Written by Isaac Puckett
My name is Isaac Puckett, and I am a Sophomore attending the University of Arkansas. When I started college in August of 2018, I was determined to fit in and be as normal as possible. My aspirations were to get an engineering degree in four years, no more no less, and then get a job in this area. I was very certain I was going to be ordinary in college and fit in because my upbringing was quite unordinary.
I grew up in the middle east in a large city where my family does mission work for an international school. As you can assume, the culture there is much different than a much smaller, American town like Fayetteville. All that being said, I was determined to not have anything derail my college education, and I felt like I was doing a good job of that. God, on the other hand, had a different plan.
Wednesday, January 1st, 2020 I was back home in Turkey playing basketball with my brothers and dad at our school when I noticed my arm felt slightly weak. Later that night, my arm was so weak I couldn’t lift it past my shoulder, even though I felt as though I was pushing as hard as I could. Nevertheless, I went to bed in hopes everything would be better in the morning.
The next morning, I awoke unable to roll over to get out of bed. Stunned and terrified, I called out to my dad who, with the help of my brothers, carried me down the stairs and set me in the car. I was mortified. Overnight, I had gone from feeling quite weak to not having the strength to support my own body. Hurriedly, my mom and dad took me to the ER of a nearby private hospital where they ran two MRI tests and an EEG test in an attempt to figure out what the issue was. By this point, I had digressed to the point that even swallowing was becoming difficult. A few hours later, they were able to diagnose me with Guillain Barré Syndrome (GBS), an autoimmune disorder in which your immune system mistakes part of your nervous cells for a pathogen and attacks them, compromising your nervous system and thereby causing partial paralysis.
Unfortunately, even though they could diagnose me at the hospital, they could not treat me, so I had to be sent via ambulance to a larger public hospital to receive treatment. All of this happened on Thursday, the 2nd of January. To be honest, the events of the following day are still very much a blur to me, but I emerged Saturday morning with a feeding tube and oxygen in my nose, an IV in my arm, a urinary catheter, and a femoral catheter. I don’t say this so you’ll feel sorry for me. I say this so you realize how great of a thing God did in my life.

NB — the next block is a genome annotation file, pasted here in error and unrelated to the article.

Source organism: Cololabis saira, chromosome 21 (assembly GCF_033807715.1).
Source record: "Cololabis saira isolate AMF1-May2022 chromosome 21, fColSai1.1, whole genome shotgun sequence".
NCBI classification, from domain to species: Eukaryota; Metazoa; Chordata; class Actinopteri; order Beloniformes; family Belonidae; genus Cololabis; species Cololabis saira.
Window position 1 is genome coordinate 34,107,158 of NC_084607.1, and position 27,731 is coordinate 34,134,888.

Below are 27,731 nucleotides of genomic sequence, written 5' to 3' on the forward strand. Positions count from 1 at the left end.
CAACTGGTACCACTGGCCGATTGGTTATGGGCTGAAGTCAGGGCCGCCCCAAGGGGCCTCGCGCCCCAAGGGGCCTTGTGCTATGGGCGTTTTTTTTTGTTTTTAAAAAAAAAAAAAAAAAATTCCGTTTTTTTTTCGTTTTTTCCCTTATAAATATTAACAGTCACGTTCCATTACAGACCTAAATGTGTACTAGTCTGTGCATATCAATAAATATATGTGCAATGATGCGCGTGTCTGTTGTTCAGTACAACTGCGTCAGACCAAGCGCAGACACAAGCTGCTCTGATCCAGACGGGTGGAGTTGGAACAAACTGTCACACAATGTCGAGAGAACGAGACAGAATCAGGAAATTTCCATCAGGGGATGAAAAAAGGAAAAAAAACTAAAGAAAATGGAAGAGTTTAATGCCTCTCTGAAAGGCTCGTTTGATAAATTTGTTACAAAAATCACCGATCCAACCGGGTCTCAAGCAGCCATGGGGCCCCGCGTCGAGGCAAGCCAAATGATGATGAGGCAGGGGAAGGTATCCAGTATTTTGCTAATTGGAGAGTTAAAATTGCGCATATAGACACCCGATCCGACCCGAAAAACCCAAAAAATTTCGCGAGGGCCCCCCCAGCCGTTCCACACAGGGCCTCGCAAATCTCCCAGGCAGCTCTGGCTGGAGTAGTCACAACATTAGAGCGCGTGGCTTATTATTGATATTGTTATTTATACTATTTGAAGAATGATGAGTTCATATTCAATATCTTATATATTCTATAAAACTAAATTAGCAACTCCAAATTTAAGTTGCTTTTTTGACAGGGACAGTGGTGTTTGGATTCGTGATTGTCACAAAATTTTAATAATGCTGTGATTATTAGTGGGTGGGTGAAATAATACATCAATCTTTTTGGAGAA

I had gone from playing my brothers in basketball to not being able to swallow my own saliva in a matter of less than 3 days, and the recovery would take me an estimated 4-8 months. This is when we decided to cancel my classes for the spring semester and make plans for me to not come back to Arkansas until summer.
I continued to decline throughout Saturday into the night, but by Sunday morning, I noticed a considerable improvement in my ability to breathe, which must be one of the most relieving things I have ever experienced. After Sunday, I continued to progress. On Monday, I could wiggle my fingers. On Tuesday, I could bend my knees. On Wednesday, I was able to stand (not stand up, but stand). And on Thursday, I had recovered enough I no longer had to be in the ICU (where I was only technically allowed 5 minutes of visitation time per day).
By no power of my own or my doctors--though I had good ones--and only by the power of God, I continued to recover faster than anyone anticipated. By Monday the 13th of January (12 days after I was admitted), I was discharged from the hospital and was able to walk out on my own. To put it plainly, God had rocked my world.
I went from thinking I had everything planned out for my college career, to realizing that no matter what plans I make, I am not ultimately in control of them. God had me come to a point of incredible weakness, but never left my side, and he brought me out of it, too. This can happen in anyone’s life. You may not lose all of your physical strength, but at some point--and normally more than once--everyone comes to a point where they feel too weak to carry on, and can do nothing but ask, “why? Why is this happening to me?” The answer: so we learn to trust God for everything. Period. Not just the big things, and certainly not just the little things. If we are willing to trust God for our eternal salvation, how much more can we trust him to know what’s best. Why am I a semester behind in school? Because God taught me a lesson last semester, and it took me missing school for that to happen.